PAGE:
The $1,000 Graphics Wars

The Radeon HD 7990 is finally official and should become available in a couple of weeks for the bargain basement price of $1000. All irony aside, even at that price the Radeon HD 7990 is an interesting option for those that would otherwise be going down the 7970 Crossfire route.

Although the performance and power consumption is virtually identical to that of two 7970 GHz Edition cards, the design of the Radeon HD 7990 makes the combination much cooler and quieter. Also on the upside, a single card means you only need to occupy a single PCI Express x16 slot, making the Micro ATX form factor a possible option on the handful of cases that will accommodate such a truly massive graphics card.

There's another reason to absolutely love this card if you are a PC gamer. The Radeon HD 7990 will get the most exclusive gaming bundle we've ever seen, including the eight following A-listers: BioShock Infinite, Tomb Raider, Crysis 3, Deus Ex Human Revolution, Far Cry 3, Hitman Absolution, Sleeping Dogs and Far Cry 3 Blood Dragon.

Looking at performance, the Radeon HD 7990 certainly held its own, at least when testing using the standard frames per second tools. At 2560x1600, averaging scores from the 10 games that we tested with, the 7990 was 7% faster than the GeForce GTX 690 and 34% faster than the GTX Titan. The dual-GPU card was also ~1% slower than the Crossfire'd Radeon HD 7970 GHz Edition cards, and 82% faster than a single 7970 GHz Edition board.

Up until that point, it smelled like roses for the Radeon HD 7990. However move to the frame time data and things get a little more complicated and a lot less promising for AMD's new dual-GPU flagship.

Against the GeForce GTX 690, the Radeon HD 7990 was 15% slower (where it was 7% faster before). The HD 7990 was also 9% slower than the GTX Titan, and a mere 25% faster than the GTX 680. There were just two games where the Radeon HD 7990 offered better frame time performance than the GeForce GTX 690: Hitman Absolution and Sleeping Dogs, while coming close in Medal of Honor, Max Payne 3 and DiRT 3.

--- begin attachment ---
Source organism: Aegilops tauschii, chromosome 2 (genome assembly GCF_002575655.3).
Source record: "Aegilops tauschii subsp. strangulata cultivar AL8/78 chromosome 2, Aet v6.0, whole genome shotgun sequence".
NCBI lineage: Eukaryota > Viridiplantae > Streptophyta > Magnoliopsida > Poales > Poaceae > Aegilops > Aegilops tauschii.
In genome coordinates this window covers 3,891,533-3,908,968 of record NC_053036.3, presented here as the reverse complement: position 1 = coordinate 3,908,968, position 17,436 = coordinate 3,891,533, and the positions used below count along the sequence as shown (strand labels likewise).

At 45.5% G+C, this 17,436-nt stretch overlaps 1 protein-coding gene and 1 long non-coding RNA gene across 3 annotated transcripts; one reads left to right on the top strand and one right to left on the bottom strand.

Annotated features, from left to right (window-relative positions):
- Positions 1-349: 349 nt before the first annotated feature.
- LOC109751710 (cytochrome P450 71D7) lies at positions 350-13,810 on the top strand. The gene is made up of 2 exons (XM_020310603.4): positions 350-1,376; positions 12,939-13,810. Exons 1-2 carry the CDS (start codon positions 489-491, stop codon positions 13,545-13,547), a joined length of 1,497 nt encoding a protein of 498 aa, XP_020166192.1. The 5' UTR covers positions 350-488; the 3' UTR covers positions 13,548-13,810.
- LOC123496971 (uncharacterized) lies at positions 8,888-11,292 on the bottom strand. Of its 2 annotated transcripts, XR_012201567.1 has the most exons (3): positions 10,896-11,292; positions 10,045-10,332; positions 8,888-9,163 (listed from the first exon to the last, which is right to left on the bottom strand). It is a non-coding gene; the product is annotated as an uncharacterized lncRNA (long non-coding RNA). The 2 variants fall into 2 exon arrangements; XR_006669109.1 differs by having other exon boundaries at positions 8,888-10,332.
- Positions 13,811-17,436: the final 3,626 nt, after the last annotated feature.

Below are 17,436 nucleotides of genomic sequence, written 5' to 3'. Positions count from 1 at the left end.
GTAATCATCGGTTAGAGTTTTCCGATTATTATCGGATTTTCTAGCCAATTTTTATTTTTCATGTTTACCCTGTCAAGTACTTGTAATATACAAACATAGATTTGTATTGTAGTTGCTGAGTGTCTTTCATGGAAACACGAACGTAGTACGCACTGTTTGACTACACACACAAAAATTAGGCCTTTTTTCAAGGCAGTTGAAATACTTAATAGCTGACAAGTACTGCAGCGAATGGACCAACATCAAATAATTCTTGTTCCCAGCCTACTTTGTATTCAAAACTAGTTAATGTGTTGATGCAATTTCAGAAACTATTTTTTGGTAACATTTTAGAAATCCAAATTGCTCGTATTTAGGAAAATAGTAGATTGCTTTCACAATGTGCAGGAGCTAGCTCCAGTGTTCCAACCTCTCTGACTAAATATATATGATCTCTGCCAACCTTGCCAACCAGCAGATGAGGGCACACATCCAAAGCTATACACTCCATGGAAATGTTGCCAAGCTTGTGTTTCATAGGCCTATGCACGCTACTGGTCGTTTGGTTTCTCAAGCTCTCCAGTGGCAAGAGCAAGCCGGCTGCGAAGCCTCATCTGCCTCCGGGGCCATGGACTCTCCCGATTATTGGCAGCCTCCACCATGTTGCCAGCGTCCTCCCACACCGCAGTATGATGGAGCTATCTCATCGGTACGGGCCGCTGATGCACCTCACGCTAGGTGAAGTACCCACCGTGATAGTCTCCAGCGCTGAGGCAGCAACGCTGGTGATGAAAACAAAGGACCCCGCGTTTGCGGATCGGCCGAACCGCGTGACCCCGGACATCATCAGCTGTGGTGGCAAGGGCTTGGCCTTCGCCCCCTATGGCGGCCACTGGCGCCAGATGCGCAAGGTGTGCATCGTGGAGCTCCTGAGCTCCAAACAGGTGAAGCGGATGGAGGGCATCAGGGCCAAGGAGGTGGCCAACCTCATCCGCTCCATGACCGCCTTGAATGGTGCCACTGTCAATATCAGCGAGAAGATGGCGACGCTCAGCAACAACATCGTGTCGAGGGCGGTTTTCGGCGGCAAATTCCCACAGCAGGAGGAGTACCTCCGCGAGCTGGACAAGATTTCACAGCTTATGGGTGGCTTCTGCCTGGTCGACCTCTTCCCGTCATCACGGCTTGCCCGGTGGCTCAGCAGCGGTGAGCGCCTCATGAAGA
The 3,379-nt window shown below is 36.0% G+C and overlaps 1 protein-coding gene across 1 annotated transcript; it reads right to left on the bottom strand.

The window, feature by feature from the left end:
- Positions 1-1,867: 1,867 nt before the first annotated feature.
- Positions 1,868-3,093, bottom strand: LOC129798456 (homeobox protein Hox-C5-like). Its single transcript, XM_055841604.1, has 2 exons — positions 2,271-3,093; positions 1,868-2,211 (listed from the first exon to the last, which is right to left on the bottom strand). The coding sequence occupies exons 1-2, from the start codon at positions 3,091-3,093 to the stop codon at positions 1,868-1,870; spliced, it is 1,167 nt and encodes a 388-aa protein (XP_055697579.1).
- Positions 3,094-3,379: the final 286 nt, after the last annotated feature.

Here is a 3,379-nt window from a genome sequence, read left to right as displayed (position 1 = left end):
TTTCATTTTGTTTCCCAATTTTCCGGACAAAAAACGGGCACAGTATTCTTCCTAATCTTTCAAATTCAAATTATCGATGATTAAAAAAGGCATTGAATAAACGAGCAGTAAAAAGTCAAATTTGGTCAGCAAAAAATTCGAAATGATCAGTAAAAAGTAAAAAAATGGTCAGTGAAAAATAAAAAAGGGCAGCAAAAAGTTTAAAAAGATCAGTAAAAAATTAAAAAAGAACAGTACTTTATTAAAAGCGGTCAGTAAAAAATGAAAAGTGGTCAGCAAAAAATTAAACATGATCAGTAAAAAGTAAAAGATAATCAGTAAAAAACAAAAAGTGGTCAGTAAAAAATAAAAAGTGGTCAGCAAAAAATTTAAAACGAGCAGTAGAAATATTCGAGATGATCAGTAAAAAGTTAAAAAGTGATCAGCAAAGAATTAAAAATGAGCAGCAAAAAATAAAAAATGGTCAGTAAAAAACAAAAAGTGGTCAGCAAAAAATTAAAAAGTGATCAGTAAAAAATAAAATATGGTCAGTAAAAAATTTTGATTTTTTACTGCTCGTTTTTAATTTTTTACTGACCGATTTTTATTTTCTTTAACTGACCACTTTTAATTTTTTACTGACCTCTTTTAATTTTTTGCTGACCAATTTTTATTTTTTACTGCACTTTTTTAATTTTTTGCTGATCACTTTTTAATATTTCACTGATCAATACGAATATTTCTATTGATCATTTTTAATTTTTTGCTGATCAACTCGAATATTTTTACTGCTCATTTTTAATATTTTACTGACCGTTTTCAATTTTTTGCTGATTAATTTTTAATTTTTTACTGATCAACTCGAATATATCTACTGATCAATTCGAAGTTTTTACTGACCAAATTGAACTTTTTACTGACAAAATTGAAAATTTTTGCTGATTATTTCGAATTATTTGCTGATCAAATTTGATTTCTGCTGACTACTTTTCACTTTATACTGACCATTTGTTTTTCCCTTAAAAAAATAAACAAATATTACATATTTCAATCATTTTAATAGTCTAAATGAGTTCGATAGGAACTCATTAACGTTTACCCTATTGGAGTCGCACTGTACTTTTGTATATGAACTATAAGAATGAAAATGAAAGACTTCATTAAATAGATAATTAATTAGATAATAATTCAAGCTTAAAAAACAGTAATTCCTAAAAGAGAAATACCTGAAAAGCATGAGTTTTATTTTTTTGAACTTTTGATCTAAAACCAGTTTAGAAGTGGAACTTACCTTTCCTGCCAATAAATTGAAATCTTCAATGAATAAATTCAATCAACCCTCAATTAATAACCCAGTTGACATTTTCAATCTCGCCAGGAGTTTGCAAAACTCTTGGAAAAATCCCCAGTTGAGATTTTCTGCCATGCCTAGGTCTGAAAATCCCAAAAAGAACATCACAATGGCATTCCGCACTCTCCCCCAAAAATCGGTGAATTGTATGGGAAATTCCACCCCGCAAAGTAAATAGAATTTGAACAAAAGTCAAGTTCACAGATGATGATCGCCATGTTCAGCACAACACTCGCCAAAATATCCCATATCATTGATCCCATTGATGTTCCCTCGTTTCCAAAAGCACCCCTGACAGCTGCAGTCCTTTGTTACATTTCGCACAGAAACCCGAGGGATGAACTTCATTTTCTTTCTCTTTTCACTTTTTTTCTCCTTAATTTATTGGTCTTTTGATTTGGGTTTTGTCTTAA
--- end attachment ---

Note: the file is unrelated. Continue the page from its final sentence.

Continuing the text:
After much talk over frames per second vs. other metrics that more closely represent what users see on-screen, particularly when using multi-GPU setups, we have become wary of recommending them.

Looking at the figures in this review, it's hard to recommend Crossfire technology over SLI, and then SLI over a single high-end GPU. Though we acknowledge that AMD has been making great strides in improving frame latency, they are not there yet. We suspect this is part of the explanation why the Radeon HD 7990 was held off for a few months in the first place.

Overall the AMD Radeon HD 7990 is an impressive graphics card, it's very well designed and engineered. The frames per second performance puts it right where it needs to be to reign the super exclusive $1,000 market and the bragging rights that come with it. If AMD can improve frame time performance as they claim to be in the process of doing, then the 7990 could certainly become a real problem for the GTX 690 and GTX Titan. In the meantime, the Titan presents the safest bet for extreme performance at this privileged price point.


Pros: Well designed, cool and quiet high-end graphics card. Amazing, unbeatable game bundle. Excellent performance, but, see below...

Cons: AMD needs to address frame latency before it captures the absolute performance crown. The GTX Titan is faster on more scenarios for the same price.